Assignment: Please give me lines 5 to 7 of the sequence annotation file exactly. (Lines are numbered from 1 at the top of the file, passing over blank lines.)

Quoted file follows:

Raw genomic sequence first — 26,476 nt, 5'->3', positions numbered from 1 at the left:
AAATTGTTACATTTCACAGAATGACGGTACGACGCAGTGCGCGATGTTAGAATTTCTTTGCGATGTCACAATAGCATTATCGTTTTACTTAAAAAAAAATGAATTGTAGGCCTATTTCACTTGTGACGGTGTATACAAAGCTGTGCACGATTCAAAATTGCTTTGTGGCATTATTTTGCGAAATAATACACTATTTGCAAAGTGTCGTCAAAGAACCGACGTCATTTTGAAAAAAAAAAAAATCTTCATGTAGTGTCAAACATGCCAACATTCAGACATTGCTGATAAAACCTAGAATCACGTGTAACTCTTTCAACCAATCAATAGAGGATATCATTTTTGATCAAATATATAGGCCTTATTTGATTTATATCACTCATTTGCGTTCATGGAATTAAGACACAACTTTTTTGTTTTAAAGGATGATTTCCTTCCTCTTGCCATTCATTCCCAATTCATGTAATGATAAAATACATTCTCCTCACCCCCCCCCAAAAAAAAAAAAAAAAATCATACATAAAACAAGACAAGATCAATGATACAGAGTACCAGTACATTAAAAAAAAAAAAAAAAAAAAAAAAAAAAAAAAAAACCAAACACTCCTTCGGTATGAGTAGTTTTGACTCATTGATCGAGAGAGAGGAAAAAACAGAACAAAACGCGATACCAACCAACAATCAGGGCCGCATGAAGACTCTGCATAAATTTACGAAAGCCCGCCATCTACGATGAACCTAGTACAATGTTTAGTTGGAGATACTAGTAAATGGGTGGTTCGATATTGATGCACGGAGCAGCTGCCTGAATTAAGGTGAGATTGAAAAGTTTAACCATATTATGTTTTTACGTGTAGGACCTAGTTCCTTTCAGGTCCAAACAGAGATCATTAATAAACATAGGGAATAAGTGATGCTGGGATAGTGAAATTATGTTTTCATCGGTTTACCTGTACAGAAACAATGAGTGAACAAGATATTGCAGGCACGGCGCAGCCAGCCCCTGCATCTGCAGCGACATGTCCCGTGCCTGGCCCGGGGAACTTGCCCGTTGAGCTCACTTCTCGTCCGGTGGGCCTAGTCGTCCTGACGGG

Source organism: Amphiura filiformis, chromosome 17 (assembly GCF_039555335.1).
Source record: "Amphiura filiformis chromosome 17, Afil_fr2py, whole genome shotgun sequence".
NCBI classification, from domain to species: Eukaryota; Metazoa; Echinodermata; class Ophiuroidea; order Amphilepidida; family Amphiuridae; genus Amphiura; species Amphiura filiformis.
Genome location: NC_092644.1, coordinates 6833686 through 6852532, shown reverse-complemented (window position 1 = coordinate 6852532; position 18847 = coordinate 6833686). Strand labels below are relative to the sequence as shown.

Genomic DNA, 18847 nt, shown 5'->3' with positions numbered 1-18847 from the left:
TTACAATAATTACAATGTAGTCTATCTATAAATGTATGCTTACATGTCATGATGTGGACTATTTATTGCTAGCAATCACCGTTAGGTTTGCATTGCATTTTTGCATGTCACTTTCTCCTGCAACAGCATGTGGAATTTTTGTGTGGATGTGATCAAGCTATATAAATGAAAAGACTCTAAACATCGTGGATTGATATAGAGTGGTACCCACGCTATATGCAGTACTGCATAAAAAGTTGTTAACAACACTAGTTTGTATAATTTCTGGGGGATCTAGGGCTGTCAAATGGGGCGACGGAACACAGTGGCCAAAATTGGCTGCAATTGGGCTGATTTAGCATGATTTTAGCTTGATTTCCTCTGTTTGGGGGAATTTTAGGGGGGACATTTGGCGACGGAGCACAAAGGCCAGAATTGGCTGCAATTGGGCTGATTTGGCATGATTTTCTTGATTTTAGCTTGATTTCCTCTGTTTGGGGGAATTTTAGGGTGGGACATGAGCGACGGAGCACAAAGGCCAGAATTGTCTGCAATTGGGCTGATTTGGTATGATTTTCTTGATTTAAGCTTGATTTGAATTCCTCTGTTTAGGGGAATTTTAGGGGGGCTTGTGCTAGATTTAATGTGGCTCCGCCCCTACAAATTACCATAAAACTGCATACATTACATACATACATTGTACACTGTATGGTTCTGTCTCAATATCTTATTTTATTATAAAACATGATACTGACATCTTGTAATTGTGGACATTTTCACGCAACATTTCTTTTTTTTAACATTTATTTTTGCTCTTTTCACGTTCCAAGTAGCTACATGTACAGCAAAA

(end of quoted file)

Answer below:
NCBI classification, from domain to species: Eukaryota; Metazoa; Echinodermata; class Ophiuroidea; order Amphilepidida; family Amphiuridae; genus Amphiura; species Amphiura filiformis.
Genome location: NC_092644.1, coordinates 6833686 through 6852532, shown reverse-complemented (window position 1 = coordinate 6852532; position 18847 = coordinate 6833686). Strand labels below are relative to the sequence as shown.

Genomic DNA, 18847 nt, shown 5'->3' with positions numbered 1-18847 from the left: